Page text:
A team of frustrated divers and recovery personnel have called off for the evening their search for an 8-year-old boy who fell in the Chicago River on Sunday.
The team spent all day Tuesday doubling down on their search with more advanced sonar equipment and an increased search radius.
Cashmere Castillo disappeared while playing tag with friends near his Albany Park home.
Specialists from Lake and McHenry counties arrived Tuesday morning with the more powerful Sonar equipment. A joint specialized response team using a side-scan Sonar boat began dragging the river late in the morning and crews doubled back to Foster Avenue and expanded their search to include spillways down river.
On Monday, divers were investigating a location in about 6 to 8 feet of unforgiving water where they suspected the body was located.
But despite an elaborate tethering preparation and a vertical pole to guide a diver and help him lower himself, a diver could not get down low enough to make contact with whatever was below the water's surface. Tuesday's search has so far been equally frustrating for rescue crews.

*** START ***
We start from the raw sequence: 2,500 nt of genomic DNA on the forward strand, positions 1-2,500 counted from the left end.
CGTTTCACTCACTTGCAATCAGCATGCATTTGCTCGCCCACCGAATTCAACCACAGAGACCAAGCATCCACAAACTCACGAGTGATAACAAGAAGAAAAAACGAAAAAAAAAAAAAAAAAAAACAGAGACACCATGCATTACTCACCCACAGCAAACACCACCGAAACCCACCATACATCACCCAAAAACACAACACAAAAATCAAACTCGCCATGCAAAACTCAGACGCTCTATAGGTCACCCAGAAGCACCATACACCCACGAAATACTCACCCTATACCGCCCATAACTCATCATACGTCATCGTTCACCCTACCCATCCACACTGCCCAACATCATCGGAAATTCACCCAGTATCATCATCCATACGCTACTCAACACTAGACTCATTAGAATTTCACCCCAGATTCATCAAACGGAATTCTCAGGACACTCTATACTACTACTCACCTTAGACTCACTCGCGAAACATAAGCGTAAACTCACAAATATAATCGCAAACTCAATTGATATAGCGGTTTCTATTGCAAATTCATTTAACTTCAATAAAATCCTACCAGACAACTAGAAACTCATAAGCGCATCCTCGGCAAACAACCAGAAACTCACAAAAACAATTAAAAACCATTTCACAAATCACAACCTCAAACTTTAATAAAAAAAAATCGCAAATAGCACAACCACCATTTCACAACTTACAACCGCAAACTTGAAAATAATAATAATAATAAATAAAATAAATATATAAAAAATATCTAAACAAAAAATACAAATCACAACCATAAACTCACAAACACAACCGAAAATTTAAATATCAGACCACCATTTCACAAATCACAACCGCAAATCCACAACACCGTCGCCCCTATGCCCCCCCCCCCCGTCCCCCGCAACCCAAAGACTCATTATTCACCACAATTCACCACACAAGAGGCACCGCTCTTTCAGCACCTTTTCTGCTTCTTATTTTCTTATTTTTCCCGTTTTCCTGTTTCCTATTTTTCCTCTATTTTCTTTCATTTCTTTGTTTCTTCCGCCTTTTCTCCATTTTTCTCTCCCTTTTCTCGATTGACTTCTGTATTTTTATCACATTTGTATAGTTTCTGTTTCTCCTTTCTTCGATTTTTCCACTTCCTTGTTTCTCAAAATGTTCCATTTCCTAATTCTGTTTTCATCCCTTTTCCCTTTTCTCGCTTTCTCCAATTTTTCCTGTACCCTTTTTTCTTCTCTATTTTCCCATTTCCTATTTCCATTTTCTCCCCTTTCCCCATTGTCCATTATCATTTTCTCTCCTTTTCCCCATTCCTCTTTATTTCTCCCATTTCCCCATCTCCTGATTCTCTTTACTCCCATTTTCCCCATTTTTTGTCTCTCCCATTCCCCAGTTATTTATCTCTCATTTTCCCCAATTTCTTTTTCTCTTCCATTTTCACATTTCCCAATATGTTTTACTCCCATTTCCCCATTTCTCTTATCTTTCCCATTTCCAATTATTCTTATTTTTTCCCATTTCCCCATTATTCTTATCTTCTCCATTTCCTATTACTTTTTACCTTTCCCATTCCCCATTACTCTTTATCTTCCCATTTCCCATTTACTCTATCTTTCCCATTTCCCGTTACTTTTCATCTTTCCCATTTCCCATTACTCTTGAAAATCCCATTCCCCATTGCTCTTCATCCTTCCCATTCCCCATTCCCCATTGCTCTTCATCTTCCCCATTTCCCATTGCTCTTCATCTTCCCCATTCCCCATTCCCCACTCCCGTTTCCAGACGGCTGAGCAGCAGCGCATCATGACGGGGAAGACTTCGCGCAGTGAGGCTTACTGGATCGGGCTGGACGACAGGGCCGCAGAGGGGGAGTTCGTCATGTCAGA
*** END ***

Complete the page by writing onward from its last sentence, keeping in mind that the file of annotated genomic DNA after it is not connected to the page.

The conditions are atypical, those who live nearby say.
"In summertime, when there's no rain and it's just drought, the river's very low. You can stand over the bridge and just see the bottom. It's no more than a foot, foot-and-a-half deep, really," said longtime resident Ivar Penaz.
On Sunday, Castillo's older brother, 13-year old Christian, had been playing basketball nearby and watched his sibling fall into the water.
"He slipped," said Christian. "I just ran after him, jumped the gate and I tried to run with him"
Christian called 911 and the Chicago Fire Department immediately dispatched its firefighters, its dive unit and a helicopter to the scene, but rough waters made the search difficult.
"We encountered swift water, we encountered zero visibility, a lot of debris floating in the river," said Ron Dorneker, Commander with the Chicago Fire Department Special Operations Unit.
Rescue crews called off their search at sunset Sunday, but Cashmere Castillo's mother and father, Wilfredo and Christian, stayed at the scene throughout the night, shining flashlights at the dark water. Cashmere Castillo could not swim. His family had hoped for a miracle.
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